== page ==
"Monsieur l'ambassadeur,"—The object of this letter is to advise that since my last, of which a duplicate is here appended, a gentleman usher (huissier) of king Francis' Chamber, named Reigne, sieur de Reine, has made his appearance at this frontier, alleging to the captains there that he was sent by the king of France on a mission to me, and wished for a passport and safe-conduct. He has since been conducted to my presence by two gentlemen in my service, and presented me, in his master's name, with 12 widgeons, (fn. 5) which, as stated in the credentials in favor of his usher, he (the King) owed me as an annual contribution. After praising king Francis' handsome present, and thanking the bearer for it, I told him that I was both sorry and disappointed at his master not giving me leisure to enjoy the pleasure of the chase, which would be far more agreeable to me than to be constantly engaged in warlike matters. I despatched the man the very instant so that he might return to France, without stopping on the road, or going anywhere else than the two gentlemen who accompanied him here would permit. The man went away without speaking a word to me of political affairs, except of those relating to fowling (volerie), in which he seemed to be a great adept. I give you these details that you may acquaint the King whenever you consider it fit and opportune, for being entirely ignorant as I am both of the object of the man's visit and of king Francis' singular present, I doubt whether his usher was, or was not, sent for some other secret purpose, which he perhaps did not bring forward owing to his not having found an opportunity of doing so.
Indorsed: "To the [Imperial] ambassador in England."
French. Original draft. p. 1.
28 Feb.108. The Marquis de Aguilar to the Emperor.
S. E., L. 871,
ff. 91–2.
B. M. Add. 28,593,
f. 176.
By my letters of the xv and xxi [of January] Your Majesty must have been informed of the occurrences in this city up to that time, more especially of the arrival of Syne, (fn. 6) and of his embassy, as well as of His Holiness' departure from Rome, &c. What has happened since I will presently relate; but let not Your Imperial Majesty wonder at so much change and variety having taken place in His Holiness' sentiments and doings, for, certainly, Monsr. de Granvelle's sudden appearance in Trent, the account of what was done there, as well as the fear of a National Council being started and assembled in Germany, or some sort of league being made against Rome, all these things put together have so bewildered and perplexed the Pope and his cardinals, that they do not know at present what to do, nor which way to turn.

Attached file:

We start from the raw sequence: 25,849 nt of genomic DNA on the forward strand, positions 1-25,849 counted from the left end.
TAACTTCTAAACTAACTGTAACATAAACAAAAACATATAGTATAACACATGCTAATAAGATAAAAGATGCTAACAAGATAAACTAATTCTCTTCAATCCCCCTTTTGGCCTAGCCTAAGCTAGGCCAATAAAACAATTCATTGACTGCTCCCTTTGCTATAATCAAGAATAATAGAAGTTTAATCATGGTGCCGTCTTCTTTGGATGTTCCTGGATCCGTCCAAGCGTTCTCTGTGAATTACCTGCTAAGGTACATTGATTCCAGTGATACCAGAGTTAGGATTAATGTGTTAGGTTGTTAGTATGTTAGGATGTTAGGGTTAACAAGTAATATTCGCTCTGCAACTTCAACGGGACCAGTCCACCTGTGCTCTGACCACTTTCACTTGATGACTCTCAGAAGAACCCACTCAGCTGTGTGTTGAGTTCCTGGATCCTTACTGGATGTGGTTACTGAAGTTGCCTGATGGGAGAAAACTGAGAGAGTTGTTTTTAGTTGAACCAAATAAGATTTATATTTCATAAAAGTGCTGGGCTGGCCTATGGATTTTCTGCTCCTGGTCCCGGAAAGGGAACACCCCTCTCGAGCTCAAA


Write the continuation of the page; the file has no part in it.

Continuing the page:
His Holiness still continues to hold conferences with the bishop (fn. 7) of Aguila (Aquila in Naples), the result of which has been a sort of declaration from his own lips, that, setting aside his declaring now against the king of France—which he (the Pope) reserves and retains as a precious treasure to be used in due time—in all other matters he wishes to be on good terms with Your Imperial Majesty, and run the same risks as Yourself. That with regard to the General Council and Christian religion, he places himself entirely in Your Imperial Majesty's hands, for You to conduct matters in favor of Christendom; so much so, that he intends sending soon for me, that I may hear that same declaration from his own lips, and at the same time that he may ask me what Your Imperial Majesty wants of him.